of antiquity. He was a native of Thasos, but obtained the right of citizenship at Athens; and hence Theophrastus calls him an Athenian (ap. Plin., 7, 56). The period when he flourished has been made a matter of dispute. Pliny observes, that he lived before the 90th Olympiad; some modern philologists, however, conjecture that the period of his same was about Olymp. 80. (Jen. Lit. Journ., 1805, vol. 3, p. 34.) —As Polygnotus was born at Thasos, and was there instructed by his father Aglaophon, it seems necessary to inquire at what period he removed to Athens; and no time can be fixed on with greater probability than that in which Cimon returned to Athens, after bringing Thasos under the dominion of his countrymen. (Muller, Nunt. Liter. Götting., 1824, scid. | 15.) It is a very consistent supposition, that Polygnotus accompanied Cimon on his return ; and there existed a powerful reason for Cimon to solicit the artist to remove with him to Athens, that he might have his assistance, namely, in embellishing with paintings those public buildings which he had either begun to erect or had in contemplation. Among the most important of these buildings was the temple of Theseus, still existing, reared on the ashes of the ancient hero, which were brought by Cimon from Scyros. This last circumstance took place B.C. 469 ; and it is highly probable that in the following year the temple itself was commenced. All these particulars concur to support the opinion that Polygnotus flourished about Olymp. 80–This distinguished painter seems to have contributed more largely to the advancement of his art than all who had preceded him. Before his time, the countenance was represented as destitute of animation and fire, and a kind of leaden dulness pervaded its features. His triumph it was to kindle up expression in the sace, and to throw feeling and intellect into the whole frame. He was the Prometheus of painting. He also first represented the mouth open, so that the teeth were displayed, and occasion was given to use that part of the visage in the expression of peculiar emotions. He first clothed his figures in light, airy, and transparent draperies, which he elegantly threw about the forms of his women. He was, in short, the author of both delicacy and expression in the paintings of Greece: but his style is said to have been hard, and his colouring not equal to his design.--His great works consisted of nose with which he adorned the Poecile (IIotkižm Xrost) at Athens. The decoration of this building as, on the part of Polygnotus, gratuitous (Plut., V.t. Cim., 4); whereas Mycon, a contemporary artist, who was employed in adorning another part of the same building, received a liberal compensation for the exertions of his genius. Polygnotus, however, was not without his reward. The Amphictyonic council offered him a public expression of thanks for having also gratuitously embellished the temple at Delphi, and decreed that, whenever he should travel, he was to be entertained at the public expense. One of his pictures was preserved at Rome, representing a man on a scaling-ladder, with a target in his hand, so contrived that it was impossible to tell whether he was going upward or descending.-Polygnotus and Mycon were the first who used, in painting, the kind of ochre termed Athenian “sil.” (Plin., 33, 12, 56.) The former likewise made a kind of ink from the husks of grapes, styled “tryginon” (Plin., 35, 6, 25); and he left behind him some paintings in enamel. (Plin., 35, 11, 36) Cicero mentions him among those who executed paint: ings with only four colours (Cic, Brut., 18); and Quintilian observes, that his productions were very highly esteemed even in later periods. (Quintil, 12, 10.) Aristotle calls him ypassic #9tróc (Polis, 8, 5); and he elsewhere contrasts the three artists, Polygnotus, Panso, and Dionysius, in that the paintings of the first were more favourable than * of the second more unfavourable, and those of the last exact representations. (Arist., Poét., 2, 2.) Pliny states, that Polygnotus likewise gave attention to statuary. (Plin., 34, 8, 18.—Sillig, Dict. Art., s. v.) Polyhy MN1A and PolyMN1A, one of the Muses, daughter of Jupiter and Mnemosyne, who presided over singing and rhetoric, and was deemed the inventress of harmony. She was represented veiled in white, holding a sceptre in her left hand, and with her right raised up, as if ready to harangue. Ausonius describes her attributes in the following line, “Signat cuncta manu, loquitur Polyhymnia gestu. (Idyll., ult.) The etymology of the name is disputed. According to the common acceptation of the term, it comes from trožūc, “much,” and iuvoo, “a song” or “hymn,” and indicates one who is much given to singing. Some, however, deduce it from tožíg and piveia, “memory,” and therefore write the name Polymncia, making her the Muse that watches over the remembrance of things and the establishment of truth. Hence Virgil remarks, “Nam verum fateamur : amat Polymneia verum.” (Ciris, 55.—Consult Heyne, ad loc. in War. Lect.) PolyMNEstor or PolyMEstor, a king of the Thracian Chersonese, who married Ilione, one of the daughters of Priam. When Troy was besieged by the Greeks, Priam sent his youngest son Polydorus, with a large amount of treasure, to the court of Polymnestor, and consigned him to the care of that monarch. His object in doing this was to guard the young prince against the contingencies of war, and, at the same time, to provide resources for the surviving members of his family, in case Troy should fall. As long as the city withstood the attacks of its foes, Polymnestor remained faithful to his charge. But when the tidings reached him of the death of Priam and the destruction of Troy, he murdered Polydorus, and seized upon the treasure. A very short time after this, the Grecian fleet touched at the Chersonese on its return home, bearing with it the Trojan captives, in the number of whom was Hecuba, the mother of Polydorus. Here one of the female Trojans discovered the corpse of the young prince amid the waves on the shore, Polymnestor having thrown it into the sea. The dreadful intelligence was immediately communicated to Hecuba, who, calling to mind the fearful dreams which had visited her during the previous night, immediately concluded that Polymnestor was the murderer. Resolving to avenge the death of her son, and having obtained from Agamemnon a promise that he would not interfere, she enticed Polymnestor within, under a promise of showing him where some treasures were hid, and then, with the aid of the other female captives, she deprived him of sight, having first murdered before his eyes his two sons who had accompanied him. (Eurip., Hec.) — Hyginus gives a different version of the legend. According to this writer, when Polydorus was sent to Thrace, his sister Ilione, apprehensive of her husband's cruelty, changed him for her son Diphilus, who was of the same age, so that Polydorus passed for her son, and Diphilus for her brother, the monarch being altogether unacquainted with the imposition. After the destruction of Troy, the conquerors, who wished the house and family of Priam to be extirpated, offered Electra, the daughter of Agamemnon, in ". to Polonnestor, if he would destroy Ilione and Polydorus. The "onarch accepted the offer, and immediately murdered his - on son Diphilus, whom he had been taught to regard as Polydorus. Polydorus, who passed as the son of Polymnestor, consulted the oracle after the murder of Diphilus; and when he was informed that his father was dead, his mother a captive in the hands of the Greeks, and his country in ruins, he communicated the answer of the god to Ili. one, whom he had always regarded as his parent. Ilione told him the measures she had pursued to save his life, and upon this he avenged the perfidy of Pol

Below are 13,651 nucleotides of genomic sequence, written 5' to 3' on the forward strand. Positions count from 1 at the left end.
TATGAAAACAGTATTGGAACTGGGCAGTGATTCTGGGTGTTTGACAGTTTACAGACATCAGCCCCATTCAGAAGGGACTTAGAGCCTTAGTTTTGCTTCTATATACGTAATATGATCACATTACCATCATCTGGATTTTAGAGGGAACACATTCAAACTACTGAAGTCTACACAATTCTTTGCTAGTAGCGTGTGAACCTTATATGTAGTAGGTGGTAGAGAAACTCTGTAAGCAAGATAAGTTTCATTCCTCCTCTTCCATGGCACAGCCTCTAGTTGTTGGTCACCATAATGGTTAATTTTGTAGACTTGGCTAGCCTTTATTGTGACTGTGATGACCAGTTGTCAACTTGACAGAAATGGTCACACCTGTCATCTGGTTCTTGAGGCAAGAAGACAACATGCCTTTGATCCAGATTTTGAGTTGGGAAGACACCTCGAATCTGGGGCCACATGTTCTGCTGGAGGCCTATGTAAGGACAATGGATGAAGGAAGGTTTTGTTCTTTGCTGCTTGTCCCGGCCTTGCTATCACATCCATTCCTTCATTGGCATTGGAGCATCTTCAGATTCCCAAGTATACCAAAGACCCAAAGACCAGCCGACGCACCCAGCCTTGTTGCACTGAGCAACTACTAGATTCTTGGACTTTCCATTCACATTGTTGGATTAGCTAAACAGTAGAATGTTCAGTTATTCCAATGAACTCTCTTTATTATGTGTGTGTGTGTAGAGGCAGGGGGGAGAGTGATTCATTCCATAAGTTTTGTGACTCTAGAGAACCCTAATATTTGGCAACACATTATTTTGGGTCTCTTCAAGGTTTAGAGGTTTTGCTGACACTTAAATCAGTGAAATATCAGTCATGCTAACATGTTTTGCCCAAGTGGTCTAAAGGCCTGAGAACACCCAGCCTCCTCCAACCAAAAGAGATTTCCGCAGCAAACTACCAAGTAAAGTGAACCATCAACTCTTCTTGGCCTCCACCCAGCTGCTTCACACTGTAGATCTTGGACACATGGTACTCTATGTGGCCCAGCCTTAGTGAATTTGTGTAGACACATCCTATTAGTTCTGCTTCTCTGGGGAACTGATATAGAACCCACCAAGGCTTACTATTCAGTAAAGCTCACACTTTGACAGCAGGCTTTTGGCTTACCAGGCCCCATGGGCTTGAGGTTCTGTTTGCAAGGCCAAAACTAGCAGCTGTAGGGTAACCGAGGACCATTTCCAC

ymnestor by putting out his eyes. 109.) PolyNices, a son of CEdipus, king of Thebes, by Jocasta. He inherited his father's throne with his brother Eteocles, and it was agreed between the two brothers that they should reign each a year alternately. Eteocles first ascended the throne by right of seniority ; but, when the year was expired, he resused to resign the crown to his brother. Polynices thereupon fled to Argos, where he married Argia, the daughter of Adrastus, king of the land. Adrastus levied a large army to enforce the claims of his son-in-law to the throne, and laid siege to the city of Thebes. The command of the army was divided among seven chieftains, who were to attack each one of the seven gates of the city. All the Argive leaders, with the exception of Adrastus, were slain, and the war ended by a single combat between Eteocles and Polynices, in which both brothers sell. (Vid. Eteocles.) PolyphoMUs, a son of Neptune, and one of the Cyclopes in Sicily. He is represented as of monstrous size, with but one eye, and that in the centre of his forehead, and as leading a pastoral life. According to the Homeric fable, Ulysses, on his return from Troy, was thrown upon that part of the coast of Sicily which was inhabited by the Cyclopes; and having, with twelve of his companions, entered the cave of Polyphemus during his absence, they were found therein by him on his return, and were kept immured for the purpose of being devoured. Four of the companions of the Grecian chief fell a prey to the voracity of the monster; and Ulysses would probably have shared the same fate, had he not adopted the following expedient. Having intoxicated the Cyclops, he availed himself of his state of insensibility to deprive him of sight, by means of a large stake which had been discovered in the cave, and which, after having sharpened it to a point and heated it in the fire, he plunged into his eye. Polyphemus roared so loudly with pain that he roused the other Cyclopes from their mountain retreats. On inquiring the cause of his outcries, they were told by Polyphemus that No man (Odric), the name which Ulysses had applied to himself, had inflicted the calamity, whereupon they retired to their dens, recommending him to supplicate his father Neptune for aid, since his malady came not, as he himself said, from human hands, and must therefore be a visitation from Jove. The monster then, having removed the immense stone which blocked up the mouth of the cave, placed himself at its entrance to prevent the escape of his enemies. Ulysses, however, eluded his vigilance by fastening the sheep together, “three and three,” with osier bands, and by tying one of his companions beneath the middle one of every three. In this way the whole party passed out safely, the hero himself bringing up the rear, and clinging to the belly of a thick-fleeced and favourite ram. (Hom, Od., 9, 172, seqq.) Virgil has embellished his AEneid by interweaving the story of Ulysses and the Cyclops. He feigns that the prince of Ithaca, in the hurry of departure, had left behind him one of his followers, Achaemenides by name, who, after supporting a miserable existence in the woods by the meager fare of roots and berries, gladly threw himself into the hands of the Trojans when Eneas was coasting along the island of Sicily. (Virg., AEn., 3, 588, seqq.) Homer relates, that it was the wrath of Neptune for the injury inflicted on his son by Ulysses that induced the god to destroy his vessel on the Phaeacian coast. (Od., 11, 101, seqq.—0d., 5, 286, seqq.) PolysperchoN, an AEtolian, a general of Alexander's, who commanded the Stymphaeans in the battle of Arbela, and afterward subdued Bubacene for the conqueror. The freedom of his remarks on a subse. quent occasion, when he saw a Persian prostrating himself before Alexander, so offended that prince, the